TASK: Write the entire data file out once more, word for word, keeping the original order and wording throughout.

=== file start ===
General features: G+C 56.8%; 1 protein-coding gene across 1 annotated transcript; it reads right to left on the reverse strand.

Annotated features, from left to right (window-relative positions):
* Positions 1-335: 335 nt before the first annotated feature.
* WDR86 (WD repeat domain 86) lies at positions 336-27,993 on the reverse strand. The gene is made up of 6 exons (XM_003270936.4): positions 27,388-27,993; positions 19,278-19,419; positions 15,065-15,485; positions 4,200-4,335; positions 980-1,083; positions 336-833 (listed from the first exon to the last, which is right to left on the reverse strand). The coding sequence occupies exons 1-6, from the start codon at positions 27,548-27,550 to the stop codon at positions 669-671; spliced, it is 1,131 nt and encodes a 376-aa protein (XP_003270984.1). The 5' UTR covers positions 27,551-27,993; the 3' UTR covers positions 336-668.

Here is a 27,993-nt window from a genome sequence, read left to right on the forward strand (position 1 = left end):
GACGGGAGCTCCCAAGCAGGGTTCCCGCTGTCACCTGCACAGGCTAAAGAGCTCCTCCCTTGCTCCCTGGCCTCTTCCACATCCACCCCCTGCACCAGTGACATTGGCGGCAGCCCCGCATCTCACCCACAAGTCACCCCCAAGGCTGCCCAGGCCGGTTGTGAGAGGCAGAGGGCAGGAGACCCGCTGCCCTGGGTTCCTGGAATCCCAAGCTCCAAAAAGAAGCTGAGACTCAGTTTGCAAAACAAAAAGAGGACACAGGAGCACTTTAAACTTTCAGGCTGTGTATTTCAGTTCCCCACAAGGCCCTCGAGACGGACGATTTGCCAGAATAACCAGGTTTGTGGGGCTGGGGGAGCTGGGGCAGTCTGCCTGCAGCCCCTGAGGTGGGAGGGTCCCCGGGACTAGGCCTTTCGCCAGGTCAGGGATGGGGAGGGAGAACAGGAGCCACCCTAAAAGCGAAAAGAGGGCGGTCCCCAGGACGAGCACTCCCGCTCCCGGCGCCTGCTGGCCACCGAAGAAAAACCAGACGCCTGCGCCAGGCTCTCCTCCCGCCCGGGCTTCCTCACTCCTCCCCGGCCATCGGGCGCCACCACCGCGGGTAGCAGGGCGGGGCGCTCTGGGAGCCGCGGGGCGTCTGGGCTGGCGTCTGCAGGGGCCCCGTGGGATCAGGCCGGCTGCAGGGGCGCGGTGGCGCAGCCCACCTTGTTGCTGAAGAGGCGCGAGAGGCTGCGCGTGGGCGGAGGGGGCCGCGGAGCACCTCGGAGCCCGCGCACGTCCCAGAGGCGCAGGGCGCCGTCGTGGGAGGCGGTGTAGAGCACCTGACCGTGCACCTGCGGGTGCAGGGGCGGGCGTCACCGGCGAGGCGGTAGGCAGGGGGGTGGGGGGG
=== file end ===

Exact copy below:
General features: G+C 56.8%; 1 protein-coding gene across 1 annotated transcript; it reads right to left on the reverse strand.

Annotated features, from left to right (window-relative positions):
* Positions 1-335: 335 nt before the first annotated feature.
* WDR86 (WD repeat domain 86) lies at positions 336-27,993 on the reverse strand. The gene is made up of 6 exons (XM_003270936.4): positions 27,388-27,993; positions 19,278-19,419; positions 15,065-15,485; positions 4,200-4,335; positions 980-1,083; positions 336-833 (listed from the first exon to the last, which is right to left on the reverse strand). The coding sequence occupies exons 1-6, from the start codon at positions 27,548-27,550 to the stop codon at positions 669-671; spliced, it is 1,131 nt and encodes a 376-aa protein (XP_003270984.1). The 5' UTR covers positions 27,551-27,993; the 3' UTR covers positions 336-668.

Here is a 27,993-nt window from a genome sequence, read left to right on the forward strand (position 1 = left end):
GACGGGAGCTCCCAAGCAGGGTTCCCGCTGTCACCTGCACAGGCTAAAGAGCTCCTCCCTTGCTCCCTGGCCTCTTCCACATCCACCCCCTGCACCAGTGACATTGGCGGCAGCCCCGCATCTCACCCACAAGTCACCCCCAAGGCTGCCCAGGCCGGTTGTGAGAGGCAGAGGGCAGGAGACCCGCTGCCCTGGGTTCCTGGAATCCCAAGCTCCAAAAAGAAGCTGAGACTCAGTTTGCAAAACAAAAAGAGGACACAGGAGCACTTTAAACTTTCAGGCTGTGTATTTCAGTTCCCCACAAGGCCCTCGAGACGGACGATTTGCCAGAATAACCAGGTTTGTGGGGCTGGGGGAGCTGGGGCAGTCTGCCTGCAGCCCCTGAGGTGGGAGGGTCCCCGGGACTAGGCCTTTCGCCAGGTCAGGGATGGGGAGGGAGAACAGGAGCCACCCTAAAAGCGAAAAGAGGGCGGTCCCCAGGACGAGCACTCCCGCTCCCGGCGCCTGCTGGCCACCGAAGAAAAACCAGACGCCTGCGCCAGGCTCTCCTCCCGCCCGGGCTTCCTCACTCCTCCCCGGCCATCGGGCGCCACCACCGCGGGTAGCAGGGCGGGGCGCTCTGGGAGCCGCGGGGCGTCTGGGCTGGCGTCTGCAGGGGCCCCGTGGGATCAGGCCGGCTGCAGGGGCGCGGTGGCGCAGCCCACCTTGTTGCTGAAGAGGCGCGAGAGGCTGCGCGTGGGCGGAGGGGGCCGCGGAGCACCTCGGAGCCCGCGCACGTCCCAGAGGCGCAGGGCGCCGTCGTGGGAGGCGGTGTAGAGCACCTGACCGTGCACCTGCGGGTGCAGGGGCGGGCGTCACCGGCGAGGCGGTAGGCAGGGGGGTGGGGGGG